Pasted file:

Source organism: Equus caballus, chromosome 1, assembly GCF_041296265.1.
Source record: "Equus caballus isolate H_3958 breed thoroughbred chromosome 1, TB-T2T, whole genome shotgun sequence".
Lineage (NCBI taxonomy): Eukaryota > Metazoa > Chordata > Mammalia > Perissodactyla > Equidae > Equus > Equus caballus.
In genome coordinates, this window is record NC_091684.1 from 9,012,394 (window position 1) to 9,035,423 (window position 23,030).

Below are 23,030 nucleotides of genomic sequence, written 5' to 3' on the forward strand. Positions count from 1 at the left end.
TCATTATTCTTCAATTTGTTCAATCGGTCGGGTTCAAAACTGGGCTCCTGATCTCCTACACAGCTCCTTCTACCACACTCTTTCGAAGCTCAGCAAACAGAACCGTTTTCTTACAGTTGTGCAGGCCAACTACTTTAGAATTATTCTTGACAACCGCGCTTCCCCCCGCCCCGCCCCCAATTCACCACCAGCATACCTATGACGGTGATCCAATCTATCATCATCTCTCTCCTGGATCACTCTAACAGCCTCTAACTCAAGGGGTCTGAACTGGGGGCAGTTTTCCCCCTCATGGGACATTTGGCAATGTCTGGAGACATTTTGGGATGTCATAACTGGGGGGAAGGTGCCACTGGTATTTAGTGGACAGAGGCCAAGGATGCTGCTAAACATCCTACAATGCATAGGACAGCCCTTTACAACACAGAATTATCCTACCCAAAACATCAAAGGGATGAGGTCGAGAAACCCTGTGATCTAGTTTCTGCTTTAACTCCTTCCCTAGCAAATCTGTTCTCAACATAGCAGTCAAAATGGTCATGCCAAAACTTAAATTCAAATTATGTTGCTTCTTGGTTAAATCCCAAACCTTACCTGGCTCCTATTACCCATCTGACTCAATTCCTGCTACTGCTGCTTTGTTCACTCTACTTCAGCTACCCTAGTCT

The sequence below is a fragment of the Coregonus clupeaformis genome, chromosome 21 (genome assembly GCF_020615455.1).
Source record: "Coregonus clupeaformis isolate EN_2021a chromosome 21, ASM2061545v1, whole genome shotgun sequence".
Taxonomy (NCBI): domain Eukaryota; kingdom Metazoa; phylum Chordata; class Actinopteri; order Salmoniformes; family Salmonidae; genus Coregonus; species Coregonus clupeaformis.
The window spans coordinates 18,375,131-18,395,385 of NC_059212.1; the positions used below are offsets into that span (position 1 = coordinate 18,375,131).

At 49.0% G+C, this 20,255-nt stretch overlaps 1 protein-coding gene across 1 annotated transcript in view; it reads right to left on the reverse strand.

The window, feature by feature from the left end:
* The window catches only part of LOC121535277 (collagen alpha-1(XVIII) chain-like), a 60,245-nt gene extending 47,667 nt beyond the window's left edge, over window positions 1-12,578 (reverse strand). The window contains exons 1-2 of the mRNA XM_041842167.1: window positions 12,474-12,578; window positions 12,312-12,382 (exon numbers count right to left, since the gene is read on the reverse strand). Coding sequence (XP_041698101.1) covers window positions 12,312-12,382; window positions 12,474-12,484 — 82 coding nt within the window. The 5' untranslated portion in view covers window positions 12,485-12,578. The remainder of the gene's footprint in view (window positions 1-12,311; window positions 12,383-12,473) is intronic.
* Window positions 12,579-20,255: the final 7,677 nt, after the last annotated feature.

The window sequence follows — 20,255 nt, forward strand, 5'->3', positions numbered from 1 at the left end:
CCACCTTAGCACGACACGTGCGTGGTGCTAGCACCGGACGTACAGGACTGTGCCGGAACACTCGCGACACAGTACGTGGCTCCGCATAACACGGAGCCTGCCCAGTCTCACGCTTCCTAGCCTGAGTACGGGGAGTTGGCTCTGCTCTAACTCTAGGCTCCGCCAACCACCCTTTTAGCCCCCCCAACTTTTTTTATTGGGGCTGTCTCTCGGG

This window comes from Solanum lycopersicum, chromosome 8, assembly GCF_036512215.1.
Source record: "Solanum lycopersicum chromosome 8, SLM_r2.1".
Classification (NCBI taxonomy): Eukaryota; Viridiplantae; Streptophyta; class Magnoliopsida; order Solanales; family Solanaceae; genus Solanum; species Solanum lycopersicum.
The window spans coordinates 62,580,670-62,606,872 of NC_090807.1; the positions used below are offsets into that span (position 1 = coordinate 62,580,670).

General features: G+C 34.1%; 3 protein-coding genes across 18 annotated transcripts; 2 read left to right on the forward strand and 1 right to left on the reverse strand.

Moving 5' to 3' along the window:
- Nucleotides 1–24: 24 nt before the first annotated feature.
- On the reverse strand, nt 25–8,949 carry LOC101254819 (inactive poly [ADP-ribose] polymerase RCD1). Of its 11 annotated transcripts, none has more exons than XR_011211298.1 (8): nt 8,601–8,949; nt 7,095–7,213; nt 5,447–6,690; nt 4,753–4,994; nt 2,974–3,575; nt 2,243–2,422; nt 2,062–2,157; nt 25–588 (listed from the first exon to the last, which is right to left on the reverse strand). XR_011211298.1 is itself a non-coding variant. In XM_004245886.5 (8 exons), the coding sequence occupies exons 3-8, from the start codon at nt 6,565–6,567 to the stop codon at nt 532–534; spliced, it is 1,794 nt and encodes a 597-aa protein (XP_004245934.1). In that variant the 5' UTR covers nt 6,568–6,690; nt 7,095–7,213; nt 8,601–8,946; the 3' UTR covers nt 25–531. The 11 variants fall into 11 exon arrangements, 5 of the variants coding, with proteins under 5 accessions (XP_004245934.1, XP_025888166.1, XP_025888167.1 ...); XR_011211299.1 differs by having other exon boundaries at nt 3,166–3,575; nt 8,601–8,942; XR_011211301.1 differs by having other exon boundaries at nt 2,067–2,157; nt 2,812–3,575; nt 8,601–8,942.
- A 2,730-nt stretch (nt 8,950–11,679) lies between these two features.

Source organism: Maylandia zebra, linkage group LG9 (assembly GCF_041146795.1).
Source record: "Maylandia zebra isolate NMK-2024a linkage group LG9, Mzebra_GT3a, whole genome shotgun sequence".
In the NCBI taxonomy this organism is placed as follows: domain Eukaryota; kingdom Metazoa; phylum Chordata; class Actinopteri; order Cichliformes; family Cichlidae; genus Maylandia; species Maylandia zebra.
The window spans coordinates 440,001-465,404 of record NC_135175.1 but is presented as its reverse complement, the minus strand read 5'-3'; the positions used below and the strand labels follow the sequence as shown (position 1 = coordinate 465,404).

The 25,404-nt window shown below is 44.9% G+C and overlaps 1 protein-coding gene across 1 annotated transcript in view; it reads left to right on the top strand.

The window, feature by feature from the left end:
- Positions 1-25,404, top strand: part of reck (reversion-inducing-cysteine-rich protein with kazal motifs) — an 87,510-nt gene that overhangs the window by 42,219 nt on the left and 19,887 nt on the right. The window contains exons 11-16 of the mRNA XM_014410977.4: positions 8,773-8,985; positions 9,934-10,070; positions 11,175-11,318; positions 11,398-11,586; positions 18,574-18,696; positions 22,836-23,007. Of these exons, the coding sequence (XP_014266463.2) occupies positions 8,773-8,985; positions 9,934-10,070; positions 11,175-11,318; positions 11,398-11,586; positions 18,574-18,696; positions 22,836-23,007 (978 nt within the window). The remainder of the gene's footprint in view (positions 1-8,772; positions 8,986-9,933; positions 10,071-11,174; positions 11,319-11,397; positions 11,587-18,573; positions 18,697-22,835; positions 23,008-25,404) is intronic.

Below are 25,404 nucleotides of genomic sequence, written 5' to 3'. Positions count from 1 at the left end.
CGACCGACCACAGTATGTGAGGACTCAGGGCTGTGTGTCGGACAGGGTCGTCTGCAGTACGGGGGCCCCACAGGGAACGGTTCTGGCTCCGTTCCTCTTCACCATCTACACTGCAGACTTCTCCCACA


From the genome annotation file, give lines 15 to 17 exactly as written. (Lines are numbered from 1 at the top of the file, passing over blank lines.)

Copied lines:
The window sequence follows — 20,255 nt, forward strand, 5'->3', positions numbered from 1 at the left end:
CCACCTTAGCACGACACGTGCGTGGTGCTAGCACCGGACGTACAGGACTGTGCCGGAACACTCGCGACACAGTACGTGGCTCCGCATAACACGGAGCCTGCCCAGTCTCACGCTTCCTAGCCTGAGTACGGGGAGTTGGCTCTGCTCTAACTCTAGGCTCCGCCAACCACCCTTTTAGCCCCCCCAACTTTTTTTATTGGGGCTGTCTCTCGGG

This window comes from Solanum lycopersicum, chromosome 8, assembly GCF_036512215.1.